Natural gas-hydrates—crystalline compounds of gas molecules—are found in permafrost and marine sediments. While these gas hydrates can be used as alternative energy resources, they also pose a danger in terms of global warming. RIT researchers Patricia Taboada-Serrano and Yali Zhang developed a comprehensive model to better validate location of gas-hydrate deposits in marine sediments.
Several RIT research labs are ramping up work after several months of down time due to COVID-19. With the approval to reopen and prepare for fall classes, faculty-researchers have put in place some of the recommended guidelines for lab usage—from occupancy to cleaning protocols.
Nathaniel Barlow, associate professor in RIT’s School of Mathematical Sciences, and Steven Weinstein, head of RIT’s Department of Chemical Engineering, outline a solution to the SIR epidemic model, which is commonly used to predict how many people are susceptible to, infected by, and recovered from viral epidemics, in a study published in Physica D: Nonlinear Phenomena.
A team of RIT researchers will explore how tiny particles of plastic pollution are impacting Lake Ontario thanks to new funding from the National Oceanic and Atmospheric Administration. The multidisciplinary group will examine how microplastics are transported and transformed in the lake, where they ultimately end up and what effects they have on the ecosystem.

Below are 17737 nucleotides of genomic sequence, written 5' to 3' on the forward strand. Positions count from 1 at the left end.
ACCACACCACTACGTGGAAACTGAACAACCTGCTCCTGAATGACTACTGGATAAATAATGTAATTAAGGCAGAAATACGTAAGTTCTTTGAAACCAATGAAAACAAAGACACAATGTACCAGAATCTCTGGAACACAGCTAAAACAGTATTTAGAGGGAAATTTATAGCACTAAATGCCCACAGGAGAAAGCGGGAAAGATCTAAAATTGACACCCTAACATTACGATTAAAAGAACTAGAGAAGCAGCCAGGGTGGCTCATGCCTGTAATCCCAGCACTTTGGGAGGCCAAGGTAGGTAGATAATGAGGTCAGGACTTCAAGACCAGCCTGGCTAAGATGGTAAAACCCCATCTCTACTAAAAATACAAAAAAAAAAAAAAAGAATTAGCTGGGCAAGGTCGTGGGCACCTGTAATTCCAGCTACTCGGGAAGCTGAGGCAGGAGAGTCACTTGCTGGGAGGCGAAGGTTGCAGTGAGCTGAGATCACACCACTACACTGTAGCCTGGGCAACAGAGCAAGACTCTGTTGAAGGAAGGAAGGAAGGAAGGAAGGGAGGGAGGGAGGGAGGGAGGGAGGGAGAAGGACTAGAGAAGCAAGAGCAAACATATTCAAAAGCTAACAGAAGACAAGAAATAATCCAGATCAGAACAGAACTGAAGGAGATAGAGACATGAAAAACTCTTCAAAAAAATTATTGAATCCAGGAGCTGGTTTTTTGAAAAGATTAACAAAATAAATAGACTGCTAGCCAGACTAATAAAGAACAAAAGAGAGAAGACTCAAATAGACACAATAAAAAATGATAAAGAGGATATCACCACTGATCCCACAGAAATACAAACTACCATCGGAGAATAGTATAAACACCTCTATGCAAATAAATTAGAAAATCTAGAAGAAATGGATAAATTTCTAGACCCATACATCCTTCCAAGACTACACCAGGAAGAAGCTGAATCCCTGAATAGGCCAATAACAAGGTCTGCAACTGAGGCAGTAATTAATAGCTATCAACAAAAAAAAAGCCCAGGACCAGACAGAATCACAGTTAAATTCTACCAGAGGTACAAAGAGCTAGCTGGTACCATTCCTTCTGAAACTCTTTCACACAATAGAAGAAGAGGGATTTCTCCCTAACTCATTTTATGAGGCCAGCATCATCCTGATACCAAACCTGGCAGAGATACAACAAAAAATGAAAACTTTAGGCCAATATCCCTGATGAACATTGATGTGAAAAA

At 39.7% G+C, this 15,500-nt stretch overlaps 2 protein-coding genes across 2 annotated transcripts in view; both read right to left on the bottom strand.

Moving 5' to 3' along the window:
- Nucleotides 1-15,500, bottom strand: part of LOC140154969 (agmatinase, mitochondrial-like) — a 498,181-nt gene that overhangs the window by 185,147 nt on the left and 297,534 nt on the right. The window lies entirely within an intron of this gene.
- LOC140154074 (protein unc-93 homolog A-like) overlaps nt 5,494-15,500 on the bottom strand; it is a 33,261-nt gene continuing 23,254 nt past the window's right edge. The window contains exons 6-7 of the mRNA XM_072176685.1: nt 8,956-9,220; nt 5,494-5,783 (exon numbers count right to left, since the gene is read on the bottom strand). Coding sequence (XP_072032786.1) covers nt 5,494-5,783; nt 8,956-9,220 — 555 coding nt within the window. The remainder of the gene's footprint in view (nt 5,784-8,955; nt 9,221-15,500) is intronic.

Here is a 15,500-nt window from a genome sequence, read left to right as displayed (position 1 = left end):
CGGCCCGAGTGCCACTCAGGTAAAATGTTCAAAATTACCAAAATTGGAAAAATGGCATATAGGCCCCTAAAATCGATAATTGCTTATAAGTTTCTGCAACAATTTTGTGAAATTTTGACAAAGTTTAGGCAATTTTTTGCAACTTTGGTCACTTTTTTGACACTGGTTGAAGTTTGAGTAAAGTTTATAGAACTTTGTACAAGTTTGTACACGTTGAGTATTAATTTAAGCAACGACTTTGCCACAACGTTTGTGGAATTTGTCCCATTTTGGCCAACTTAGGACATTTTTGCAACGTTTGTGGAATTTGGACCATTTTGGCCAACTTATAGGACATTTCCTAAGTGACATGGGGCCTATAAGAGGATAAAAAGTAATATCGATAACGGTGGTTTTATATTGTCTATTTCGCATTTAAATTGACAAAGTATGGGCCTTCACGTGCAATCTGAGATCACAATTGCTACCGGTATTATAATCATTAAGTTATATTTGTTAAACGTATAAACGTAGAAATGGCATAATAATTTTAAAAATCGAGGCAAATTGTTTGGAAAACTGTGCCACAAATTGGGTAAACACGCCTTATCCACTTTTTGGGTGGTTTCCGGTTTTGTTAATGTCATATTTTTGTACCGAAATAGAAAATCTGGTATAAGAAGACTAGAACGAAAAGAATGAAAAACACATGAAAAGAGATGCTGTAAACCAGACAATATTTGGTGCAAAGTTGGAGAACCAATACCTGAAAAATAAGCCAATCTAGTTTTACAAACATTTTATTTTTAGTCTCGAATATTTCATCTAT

RIT honored its 2020 class of Distinguished Faculty—Manuela Campanelli, Satish Kandlikar and James Perkins. The Distinguished Professor designation is given to tenured faculty who have shown continued excellence over their careers in teaching, scholarly contributions, lasting contributions in creative and professional work and service to both the university and community.
Alyssa Owens is contributing new ways to diagnose breast cancer and Poornima Kalyanram has discovered how fluorescent molecules might help to identify diseased cells. Karen Soule and Fatemeh Shah-Mohammadi are part of breakthrough work in developing carbon nanotubes and cognitive radio networks—advances in technology that will power tomorrow’s electronic devices. All four are on track to graduate with a Ph.D. in engineering.
Ke Du and Blanca Lapizco-Encinas, both faculty-researchers in RIT’s Kate Gleason College of Engineering, worked with an international team to collaborate on the design of a next-generation miniature lab device that uses magnetic nano-beads to isolate minute bacterial particles that cause diseases. This new technology improves how clinicians isolate drug-resistant strains of bacterial infections and difficult-to-detect micro-particles such as those making up Ebola and coronaviruses.